BB’s Delivery Service invites the player/viewer to journey with the protagonist, Boromir Bridges, as he is chased across the territory of the former United States of Alleged’merica by the ghost of Caprica Six, so he can plug a nuclear baby into a magic telephone and print a better future. Along the way he has to dodge slimy Nazgûl, irate members of the Postal Workers’ Union, a strange plague which turns everyone’s name silly, and the occasional narrative crater left by an unwise attempt at symbolism.
In case you were still wondering, I thought the story of sci-fi/fantasy walking simulator Death Stranding was a bit of a mess. The narrative is contrived where it is not laboured, and clumsily obtuse where it is not redundantly explicit. Running alongside that is often-painful dialogue (I can hear the actors doing their best with what they have, but it is not enough in most cases), an attitude towards women even more bizarre than the naming scheme employed for the characters, and attempts at symbolism that are so shallow – or just simple reference to symbol, rather than real use – that it felt more like I was being bamboozled into believing that any given subtext was intended, when it could just have been my own semi-conscious desire to play something better than what I was experiencing.
In some respects, Death Stranding (hereafter DS) is almost worse than the sum of its parts. The gameplay is fine, if lacking in universal appeal. With better direction or editing, or even just paring down some of the ideas and focusing on a few themes, it could have been a good story as well, whereas what we have is a bad story with some good moments.
Take, for example, “Mama’s” plot. Given all the truly weird things which the Death Stranding left in its wake, the tragedy which Mama endures is relevant to the themes and surprisingly effectively delivered (for that, I think a great deal of credit must go to Margaret Qualley and her very moving performance): trapped in the ruins of a hospital during the eponymous Death Stranding, she miscarries and, as a result of Death-Stranding-weirdness, gives both to a Beached Thing/ghost. On its own merits, Mama’s story is ghoulish and compelling.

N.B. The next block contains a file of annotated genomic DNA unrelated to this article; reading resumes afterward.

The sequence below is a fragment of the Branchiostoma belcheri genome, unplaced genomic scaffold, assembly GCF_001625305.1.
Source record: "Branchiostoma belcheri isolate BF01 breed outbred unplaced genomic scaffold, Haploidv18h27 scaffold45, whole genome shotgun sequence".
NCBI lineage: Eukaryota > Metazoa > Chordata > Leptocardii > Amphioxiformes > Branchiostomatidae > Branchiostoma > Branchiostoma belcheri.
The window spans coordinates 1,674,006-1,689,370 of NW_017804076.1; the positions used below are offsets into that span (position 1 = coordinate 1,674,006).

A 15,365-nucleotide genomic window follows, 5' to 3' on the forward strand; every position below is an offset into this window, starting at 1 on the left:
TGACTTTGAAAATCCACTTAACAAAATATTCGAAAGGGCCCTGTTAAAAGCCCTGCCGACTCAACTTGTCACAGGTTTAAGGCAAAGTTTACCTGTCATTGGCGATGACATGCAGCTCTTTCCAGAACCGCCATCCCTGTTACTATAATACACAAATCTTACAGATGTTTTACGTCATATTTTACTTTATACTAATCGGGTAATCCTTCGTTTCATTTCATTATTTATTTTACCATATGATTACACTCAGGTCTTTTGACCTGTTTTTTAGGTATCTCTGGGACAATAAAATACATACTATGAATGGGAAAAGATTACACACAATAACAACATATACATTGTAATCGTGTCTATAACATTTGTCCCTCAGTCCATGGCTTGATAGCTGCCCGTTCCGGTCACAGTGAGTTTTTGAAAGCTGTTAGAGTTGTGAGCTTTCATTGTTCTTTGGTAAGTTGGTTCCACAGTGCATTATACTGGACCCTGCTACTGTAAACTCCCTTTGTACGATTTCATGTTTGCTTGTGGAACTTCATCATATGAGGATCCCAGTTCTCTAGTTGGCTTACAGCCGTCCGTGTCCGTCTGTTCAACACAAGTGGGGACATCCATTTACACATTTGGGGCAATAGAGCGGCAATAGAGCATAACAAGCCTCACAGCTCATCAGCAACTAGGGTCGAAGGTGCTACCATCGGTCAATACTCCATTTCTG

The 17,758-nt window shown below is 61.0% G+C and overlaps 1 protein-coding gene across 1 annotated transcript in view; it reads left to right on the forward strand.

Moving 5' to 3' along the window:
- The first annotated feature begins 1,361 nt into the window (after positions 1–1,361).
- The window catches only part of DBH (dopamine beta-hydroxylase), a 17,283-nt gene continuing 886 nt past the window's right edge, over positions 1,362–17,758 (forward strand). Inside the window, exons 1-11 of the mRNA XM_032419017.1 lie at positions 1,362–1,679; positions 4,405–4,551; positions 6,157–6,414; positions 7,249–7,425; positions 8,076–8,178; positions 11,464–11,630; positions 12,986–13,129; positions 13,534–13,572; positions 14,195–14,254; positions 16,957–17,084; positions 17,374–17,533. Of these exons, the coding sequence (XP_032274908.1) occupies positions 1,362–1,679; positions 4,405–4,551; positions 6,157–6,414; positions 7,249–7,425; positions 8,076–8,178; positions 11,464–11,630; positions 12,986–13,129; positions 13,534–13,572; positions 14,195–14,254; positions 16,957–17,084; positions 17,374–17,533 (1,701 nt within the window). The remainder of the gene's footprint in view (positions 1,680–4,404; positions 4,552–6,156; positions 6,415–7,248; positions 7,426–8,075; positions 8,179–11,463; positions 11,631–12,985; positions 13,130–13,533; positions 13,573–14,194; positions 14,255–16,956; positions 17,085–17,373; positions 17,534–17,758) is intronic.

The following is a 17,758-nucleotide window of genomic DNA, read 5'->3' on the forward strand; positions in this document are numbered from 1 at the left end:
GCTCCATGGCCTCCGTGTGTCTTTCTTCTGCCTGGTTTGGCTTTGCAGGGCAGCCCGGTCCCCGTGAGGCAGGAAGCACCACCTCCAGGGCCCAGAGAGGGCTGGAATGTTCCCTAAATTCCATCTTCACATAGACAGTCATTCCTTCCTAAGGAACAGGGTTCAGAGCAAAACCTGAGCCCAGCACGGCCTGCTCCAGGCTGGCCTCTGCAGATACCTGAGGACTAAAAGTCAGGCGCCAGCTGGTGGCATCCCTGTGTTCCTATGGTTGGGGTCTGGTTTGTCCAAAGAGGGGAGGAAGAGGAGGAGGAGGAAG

However, the added twists – that Mama’s dead baby is, in some sense, Lockne’s; and that Mama and Lockne combine into one person – do little to augment the story, beyond a rather facile way to provoke a reconciliation between the two and further the plot (continuing – but not ending – the trend of Sam’s story being served by the sacrifices of women). Likewise, given the suffering inflicted upon Fragile (prematurely aged), Bridget (cancer), Amelie (kidnapped)*, and the anonymous still-mothers (brain-dead BB-creators), by this point in the story, it becomes much harder to appreciate the good points in Mama’s story because it looks suspiciously like the narrator just likes doing terrible things to women in the name of ANGST and SYMBOLISM.